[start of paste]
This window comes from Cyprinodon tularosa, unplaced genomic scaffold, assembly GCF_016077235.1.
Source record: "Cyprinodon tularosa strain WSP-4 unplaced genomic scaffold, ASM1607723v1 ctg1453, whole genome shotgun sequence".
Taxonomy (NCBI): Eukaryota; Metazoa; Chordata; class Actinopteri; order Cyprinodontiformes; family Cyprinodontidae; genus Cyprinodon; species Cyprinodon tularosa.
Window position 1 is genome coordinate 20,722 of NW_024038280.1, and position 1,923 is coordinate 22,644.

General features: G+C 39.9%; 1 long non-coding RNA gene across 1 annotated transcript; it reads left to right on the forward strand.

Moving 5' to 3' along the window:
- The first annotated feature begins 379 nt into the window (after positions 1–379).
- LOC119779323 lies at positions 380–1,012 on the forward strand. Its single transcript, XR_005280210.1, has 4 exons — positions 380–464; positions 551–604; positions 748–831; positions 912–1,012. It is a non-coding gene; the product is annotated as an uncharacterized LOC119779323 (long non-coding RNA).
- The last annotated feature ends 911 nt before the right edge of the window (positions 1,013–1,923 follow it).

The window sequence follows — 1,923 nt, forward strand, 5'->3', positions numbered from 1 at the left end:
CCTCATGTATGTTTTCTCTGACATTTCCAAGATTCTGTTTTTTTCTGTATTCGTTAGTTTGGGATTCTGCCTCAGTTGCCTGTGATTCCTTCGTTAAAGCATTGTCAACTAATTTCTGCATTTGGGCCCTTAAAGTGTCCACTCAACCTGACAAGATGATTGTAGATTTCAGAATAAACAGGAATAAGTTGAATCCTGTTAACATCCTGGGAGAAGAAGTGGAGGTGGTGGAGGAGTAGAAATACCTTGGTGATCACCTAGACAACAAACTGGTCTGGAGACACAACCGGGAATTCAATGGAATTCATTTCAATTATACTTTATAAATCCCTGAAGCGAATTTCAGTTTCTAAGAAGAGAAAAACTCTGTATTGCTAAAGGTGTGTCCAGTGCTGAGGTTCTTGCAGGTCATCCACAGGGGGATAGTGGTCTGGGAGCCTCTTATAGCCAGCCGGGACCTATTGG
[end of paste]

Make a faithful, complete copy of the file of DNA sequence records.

This window comes from Cyprinodon tularosa, unplaced genomic scaffold, assembly GCF_016077235.1.
Source record: "Cyprinodon tularosa strain WSP-4 unplaced genomic scaffold, ASM1607723v1 ctg1453, whole genome shotgun sequence".
Taxonomy (NCBI): Eukaryota; Metazoa; Chordata; class Actinopteri; order Cyprinodontiformes; family Cyprinodontidae; genus Cyprinodon; species Cyprinodon tularosa.
Window position 1 is genome coordinate 20,722 of NW_024038280.1, and position 1,923 is coordinate 22,644.

General features: G+C 39.9%; 1 long non-coding RNA gene across 1 annotated transcript; it reads left to right on the forward strand.

Moving 5' to 3' along the window:
- The first annotated feature begins 379 nt into the window (after positions 1–379).
- LOC119779323 lies at positions 380–1,012 on the forward strand. Its single transcript, XR_005280210.1, has 4 exons — positions 380–464; positions 551–604; positions 748–831; positions 912–1,012. It is a non-coding gene; the product is annotated as an uncharacterized LOC119779323 (long non-coding RNA).
- The last annotated feature ends 911 nt before the right edge of the window (positions 1,013–1,923 follow it).

The window sequence follows — 1,923 nt, forward strand, 5'->3', positions numbered from 1 at the left end:
CCTCATGTATGTTTTCTCTGACATTTCCAAGATTCTGTTTTTTTCTGTATTCGTTAGTTTGGGATTCTGCCTCAGTTGCCTGTGATTCCTTCGTTAAAGCATTGTCAACTAATTTCTGCATTTGGGCCCTTAAAGTGTCCACTCAACCTGACAAGATGATTGTAGATTTCAGAATAAACAGGAATAAGTTGAATCCTGTTAACATCCTGGGAGAAGAAGTGGAGGTGGTGGAGGAGTAGAAATACCTTGGTGATCACCTAGACAACAAACTGGTCTGGAGACACAACCGGGAATTCAATGGAATTCATTTCAATTATACTTTATAAATCCCTGAAGCGAATTTCAGTTTCTAAGAAGAGAAAAACTCTGTATTGCTAAAGGTGTGTCCAGTGCTGAGGTTCTTGCAGGTCATCCACAGGGGGATAGTGGTCTGGGAGCCTCTTATAGCCAGCCGGGACCTATTGG